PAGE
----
Also in today's EMEA regional roundup: EU roaming charges voted into dustbin of history; bailiffs knock on Vivendi's door; Vodafone creates new UK jobs.
A former Ericsson AB (Nasdaq: ERIC) employee has alleged that, in 1999, the vendor paid 116 million Swedish kronor ($18 million) to a commercial agent, which was then used to bribe Greek officials into signing a contract with the company, reports Reuters. Liss-Olof Nenzell made the allegations on a Swedish radio station, claiming that "politicians, generals and high-ranking state officials" had been on the receiving end of the loot. Ericsson acknowledges that at the time it was using commercial agents, but stresses that it doesn't do so anymore, adding that it has "zero tolerance" of corruption.
The European Parliament has voted to end mobile roaming charges by Christmas 2015. European Commission Vice President Neelie Kroes, who has been driving force behind the proposed legislation, recorded a short video to celebrate the result, which you can see here. The regulation forms part of a wider commitment to creating a single European market for telecom. (See Euronews: 'Single Market' Plan Rolls Into Action.)
Vodafone Group plc (NYSE: VOD) is set to create 1,400 new jobs in the UK through the opening of 150 new high street stores, reports the BBC. Vodafone is still flush with cash after selling its 45% stake in Verizon Wireless for $130 billion last year.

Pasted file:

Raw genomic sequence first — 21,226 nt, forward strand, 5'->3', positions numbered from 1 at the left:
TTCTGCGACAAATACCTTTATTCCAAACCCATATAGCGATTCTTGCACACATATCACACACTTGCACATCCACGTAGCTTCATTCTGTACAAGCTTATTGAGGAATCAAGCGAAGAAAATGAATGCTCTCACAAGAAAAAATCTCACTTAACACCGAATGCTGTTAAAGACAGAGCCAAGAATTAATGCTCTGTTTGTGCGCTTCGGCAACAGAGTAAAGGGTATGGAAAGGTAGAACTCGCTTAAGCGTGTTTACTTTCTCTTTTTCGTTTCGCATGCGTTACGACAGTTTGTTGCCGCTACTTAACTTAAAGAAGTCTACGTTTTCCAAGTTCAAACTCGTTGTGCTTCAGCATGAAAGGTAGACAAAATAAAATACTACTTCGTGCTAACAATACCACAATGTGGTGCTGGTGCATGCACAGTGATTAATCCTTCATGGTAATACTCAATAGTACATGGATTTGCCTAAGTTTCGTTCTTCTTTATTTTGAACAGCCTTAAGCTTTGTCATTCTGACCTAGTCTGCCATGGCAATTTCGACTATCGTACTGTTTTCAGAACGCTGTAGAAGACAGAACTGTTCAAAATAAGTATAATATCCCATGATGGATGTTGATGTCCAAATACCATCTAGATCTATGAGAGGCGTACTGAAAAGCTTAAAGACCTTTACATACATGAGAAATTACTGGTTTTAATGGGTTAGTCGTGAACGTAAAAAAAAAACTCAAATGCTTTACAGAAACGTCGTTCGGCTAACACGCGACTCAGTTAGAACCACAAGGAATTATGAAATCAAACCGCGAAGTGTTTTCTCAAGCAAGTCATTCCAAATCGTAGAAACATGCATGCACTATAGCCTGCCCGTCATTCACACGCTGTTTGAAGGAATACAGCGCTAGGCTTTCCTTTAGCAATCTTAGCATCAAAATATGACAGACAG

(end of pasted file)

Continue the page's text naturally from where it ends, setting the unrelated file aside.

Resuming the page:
It's not just any old TV -- it's TV 2.0! At least, that's what Swisscom AG (NYSE: SCM) is calling its new TV offering, which employs cloud-based wizardry to offer seven-day replay on over 250 -- count 'em -- channels. Ah, how things have moved on since Bruce mumbled his way through this. Still nurthin' on, though, pretty much.
Light Reading founder Steve Saunders talks with VMware's Shekar Ayyar, who explains why cloud architectures are becoming more distributed, what that means for workloads, and why telcos can still be significant cloud services players.
A CSP's digital transformation involves so much more than technology. Crucial – and often most challenging – is the cultural transformation that goes along with it. As Sigma's Chief Technology Officer, Catherine Michel has extensive experience with technology as she leads the company's entire product portfolio and strategy. But she's also no stranger to merging technology and culture, having taken a company — Tribold — from inception to acquisition (by Sigma in 2013), and she continues to advise service providers on how to drive their own transformations. This impressive female leader and vocal advocate for other women in the industry will join Women in Comms for a live radio show to discuss all things digital transformation, including the cultural transformation that goes along with it.